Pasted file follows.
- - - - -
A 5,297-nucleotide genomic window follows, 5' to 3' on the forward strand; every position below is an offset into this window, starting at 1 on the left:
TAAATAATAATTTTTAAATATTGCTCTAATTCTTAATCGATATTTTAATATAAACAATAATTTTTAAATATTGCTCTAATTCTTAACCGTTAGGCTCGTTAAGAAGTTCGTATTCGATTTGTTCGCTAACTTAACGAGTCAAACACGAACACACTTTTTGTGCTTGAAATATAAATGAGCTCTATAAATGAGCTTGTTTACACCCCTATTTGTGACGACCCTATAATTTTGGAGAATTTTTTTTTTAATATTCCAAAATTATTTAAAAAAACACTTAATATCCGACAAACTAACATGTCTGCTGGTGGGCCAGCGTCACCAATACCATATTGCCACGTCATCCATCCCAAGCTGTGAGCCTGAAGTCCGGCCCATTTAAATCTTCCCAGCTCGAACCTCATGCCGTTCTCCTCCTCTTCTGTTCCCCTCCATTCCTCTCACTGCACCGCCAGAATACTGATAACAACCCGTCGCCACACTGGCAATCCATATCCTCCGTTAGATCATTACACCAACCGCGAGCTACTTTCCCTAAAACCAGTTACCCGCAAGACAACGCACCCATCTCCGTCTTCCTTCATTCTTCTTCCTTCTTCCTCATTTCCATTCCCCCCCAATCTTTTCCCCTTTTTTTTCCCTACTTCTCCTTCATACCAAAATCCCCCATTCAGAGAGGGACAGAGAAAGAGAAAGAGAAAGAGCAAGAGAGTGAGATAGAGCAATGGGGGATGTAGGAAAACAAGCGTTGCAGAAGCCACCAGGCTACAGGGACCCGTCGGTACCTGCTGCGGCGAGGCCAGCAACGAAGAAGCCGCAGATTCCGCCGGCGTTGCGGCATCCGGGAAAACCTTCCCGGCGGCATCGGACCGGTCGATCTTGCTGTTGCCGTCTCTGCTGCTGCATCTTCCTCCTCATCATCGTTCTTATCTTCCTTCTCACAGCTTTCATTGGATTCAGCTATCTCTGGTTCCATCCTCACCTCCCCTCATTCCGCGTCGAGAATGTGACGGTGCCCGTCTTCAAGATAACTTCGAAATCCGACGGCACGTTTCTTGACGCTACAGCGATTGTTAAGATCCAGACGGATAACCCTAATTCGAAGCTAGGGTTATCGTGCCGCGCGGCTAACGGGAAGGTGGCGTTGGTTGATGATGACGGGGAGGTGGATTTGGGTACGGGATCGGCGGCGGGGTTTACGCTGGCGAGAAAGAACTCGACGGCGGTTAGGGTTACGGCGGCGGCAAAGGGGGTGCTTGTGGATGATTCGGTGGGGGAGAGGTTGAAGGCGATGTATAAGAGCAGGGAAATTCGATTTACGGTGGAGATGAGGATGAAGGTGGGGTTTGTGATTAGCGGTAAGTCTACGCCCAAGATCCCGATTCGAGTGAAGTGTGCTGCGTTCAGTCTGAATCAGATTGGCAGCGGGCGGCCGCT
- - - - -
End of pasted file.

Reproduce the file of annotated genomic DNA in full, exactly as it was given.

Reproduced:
A 5,297-nucleotide genomic window follows, 5' to 3' on the forward strand; every position below is an offset into this window, starting at 1 on the left:
TAAATAATAATTTTTAAATATTGCTCTAATTCTTAATCGATATTTTAATATAAACAATAATTTTTAAATATTGCTCTAATTCTTAACCGTTAGGCTCGTTAAGAAGTTCGTATTCGATTTGTTCGCTAACTTAACGAGTCAAACACGAACACACTTTTTGTGCTTGAAATATAAATGAGCTCTATAAATGAGCTTGTTTACACCCCTATTTGTGACGACCCTATAATTTTGGAGAATTTTTTTTTTAATATTCCAAAATTATTTAAAAAAACACTTAATATCCGACAAACTAACATGTCTGCTGGTGGGCCAGCGTCACCAATACCATATTGCCACGTCATCCATCCCAAGCTGTGAGCCTGAAGTCCGGCCCATTTAAATCTTCCCAGCTCGAACCTCATGCCGTTCTCCTCCTCTTCTGTTCCCCTCCATTCCTCTCACTGCACCGCCAGAATACTGATAACAACCCGTCGCCACACTGGCAATCCATATCCTCCGTTAGATCATTACACCAACCGCGAGCTACTTTCCCTAAAACCAGTTACCCGCAAGACAACGCACCCATCTCCGTCTTCCTTCATTCTTCTTCCTTCTTCCTCATTTCCATTCCCCCCCAATCTTTTCCCCTTTTTTTTCCCTACTTCTCCTTCATACCAAAATCCCCCATTCAGAGAGGGACAGAGAAAGAGAAAGAGAAAGAGCAAGAGAGTGAGATAGAGCAATGGGGGATGTAGGAAAACAAGCGTTGCAGAAGCCACCAGGCTACAGGGACCCGTCGGTACCTGCTGCGGCGAGGCCAGCAACGAAGAAGCCGCAGATTCCGCCGGCGTTGCGGCATCCGGGAAAACCTTCCCGGCGGCATCGGACCGGTCGATCTTGCTGTTGCCGTCTCTGCTGCTGCATCTTCCTCCTCATCATCGTTCTTATCTTCCTTCTCACAGCTTTCATTGGATTCAGCTATCTCTGGTTCCATCCTCACCTCCCCTCATTCCGCGTCGAGAATGTGACGGTGCCCGTCTTCAAGATAACTTCGAAATCCGACGGCACGTTTCTTGACGCTACAGCGATTGTTAAGATCCAGACGGATAACCCTAATTCGAAGCTAGGGTTATCGTGCCGCGCGGCTAACGGGAAGGTGGCGTTGGTTGATGATGACGGGGAGGTGGATTTGGGTACGGGATCGGCGGCGGGGTTTACGCTGGCGAGAAAGAACTCGACGGCGGTTAGGGTTACGGCGGCGGCAAAGGGGGTGCTTGTGGATGATTCGGTGGGGGAGAGGTTGAAGGCGATGTATAAGAGCAGGGAAATTCGATTTACGGTGGAGATGAGGATGAAGGTGGGGTTTGTGATTAGCGGTAAGTCTACGCCCAAGATCCCGATTCGAGTGAAGTGTGCTGCGTTCAGTCTGAATCAGATTGGCAGCGGGCGGCCGCT